Opposition Congress of the People says suspended police commissioner Riah Phiyega should not have to shoulder all the blame for what happened when South African police gunned down 34 striking miners in 2012.
This is after a board of inquiry set up by President Jacob Zuma concluded that she is unfit to hold office and should be sacked, according to the City Press newspaper on Sunday
The Farlam commission of inquiry into what’s become known as the Marikana massacre found the suspended commissioner guilty of misconduct.
The shooting by police of 34 miners demanding a salary increase evokes memories of the heavy handed, often lethal, enforcement action during apartheid.
COPE’s Dennis Bloem says, Riah Phiyega cannot take the blame on her own. Police minister Nathi Mthethwa and Deputy President Cyril Ramaphosa, who was as shareholder in the mine, must also face censure for what happened in Marikana.
The opposition Democratic Alliance is asking the portfolio committee on police to table findings of the inquiry before parliament.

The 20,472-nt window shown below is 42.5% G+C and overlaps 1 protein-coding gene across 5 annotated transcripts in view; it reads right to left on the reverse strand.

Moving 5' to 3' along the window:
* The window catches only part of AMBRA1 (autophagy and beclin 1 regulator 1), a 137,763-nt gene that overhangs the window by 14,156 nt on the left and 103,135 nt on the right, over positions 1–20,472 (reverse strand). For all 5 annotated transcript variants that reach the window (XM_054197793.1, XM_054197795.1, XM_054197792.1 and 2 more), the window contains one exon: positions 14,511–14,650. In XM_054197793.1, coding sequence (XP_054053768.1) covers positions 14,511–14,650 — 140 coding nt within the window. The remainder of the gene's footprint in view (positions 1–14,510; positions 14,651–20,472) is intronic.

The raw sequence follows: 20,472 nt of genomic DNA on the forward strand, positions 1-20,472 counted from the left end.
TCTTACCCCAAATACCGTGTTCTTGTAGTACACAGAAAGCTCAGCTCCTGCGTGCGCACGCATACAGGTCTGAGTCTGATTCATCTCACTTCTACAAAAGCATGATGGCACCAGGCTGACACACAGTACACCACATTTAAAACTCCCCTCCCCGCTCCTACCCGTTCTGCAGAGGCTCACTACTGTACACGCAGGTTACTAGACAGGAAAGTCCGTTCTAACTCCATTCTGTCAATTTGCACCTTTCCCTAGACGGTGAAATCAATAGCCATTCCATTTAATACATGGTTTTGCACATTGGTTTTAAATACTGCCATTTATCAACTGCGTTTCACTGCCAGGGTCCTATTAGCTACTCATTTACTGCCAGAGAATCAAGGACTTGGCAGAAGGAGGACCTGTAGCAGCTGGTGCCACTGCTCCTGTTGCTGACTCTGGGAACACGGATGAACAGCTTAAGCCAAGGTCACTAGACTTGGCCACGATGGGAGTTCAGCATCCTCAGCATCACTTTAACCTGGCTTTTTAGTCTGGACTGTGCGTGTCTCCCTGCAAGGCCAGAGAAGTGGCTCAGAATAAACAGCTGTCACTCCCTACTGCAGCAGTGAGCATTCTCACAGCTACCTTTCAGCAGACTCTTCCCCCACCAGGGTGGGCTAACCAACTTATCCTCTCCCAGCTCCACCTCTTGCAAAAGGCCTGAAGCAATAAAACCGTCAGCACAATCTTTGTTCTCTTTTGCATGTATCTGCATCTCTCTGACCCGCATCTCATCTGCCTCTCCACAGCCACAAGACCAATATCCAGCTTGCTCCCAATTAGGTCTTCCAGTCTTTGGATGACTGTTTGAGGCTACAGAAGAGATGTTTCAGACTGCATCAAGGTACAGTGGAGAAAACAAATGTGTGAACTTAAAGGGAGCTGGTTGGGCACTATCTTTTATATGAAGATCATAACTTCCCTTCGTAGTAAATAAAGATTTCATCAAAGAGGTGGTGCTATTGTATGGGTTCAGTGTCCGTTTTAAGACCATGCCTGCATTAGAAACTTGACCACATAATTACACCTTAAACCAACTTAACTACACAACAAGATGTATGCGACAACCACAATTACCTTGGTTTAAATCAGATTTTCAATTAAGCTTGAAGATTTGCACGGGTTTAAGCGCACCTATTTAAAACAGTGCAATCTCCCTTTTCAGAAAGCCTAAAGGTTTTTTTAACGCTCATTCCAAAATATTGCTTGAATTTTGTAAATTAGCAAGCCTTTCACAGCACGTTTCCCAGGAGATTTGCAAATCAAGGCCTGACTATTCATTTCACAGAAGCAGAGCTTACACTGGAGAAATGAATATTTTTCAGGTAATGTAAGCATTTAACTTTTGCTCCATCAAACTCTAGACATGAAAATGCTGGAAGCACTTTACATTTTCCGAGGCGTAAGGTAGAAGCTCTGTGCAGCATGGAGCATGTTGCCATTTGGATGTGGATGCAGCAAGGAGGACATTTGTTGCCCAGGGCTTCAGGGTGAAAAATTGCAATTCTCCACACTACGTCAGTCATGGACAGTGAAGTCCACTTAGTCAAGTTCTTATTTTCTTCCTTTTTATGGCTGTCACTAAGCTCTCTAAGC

Phiyega’s lawyers says they will not be commenting on reports that their client has been given the boot until the board makes the findings available to them.
Phiyega chose not to testify before the board of inquiry under Judge Neels Claassen that earlier this year concluded its public hearings into whether she is fit to hold office.
Classen found Phiyega did not tell the Farlam commission that there were in fact two crime scenes at Marikana: the first where the miners advancing on the police were gunned down and the second where police pursued and shot fleeing mine workers, many of whom were killed while hiding behind rocks.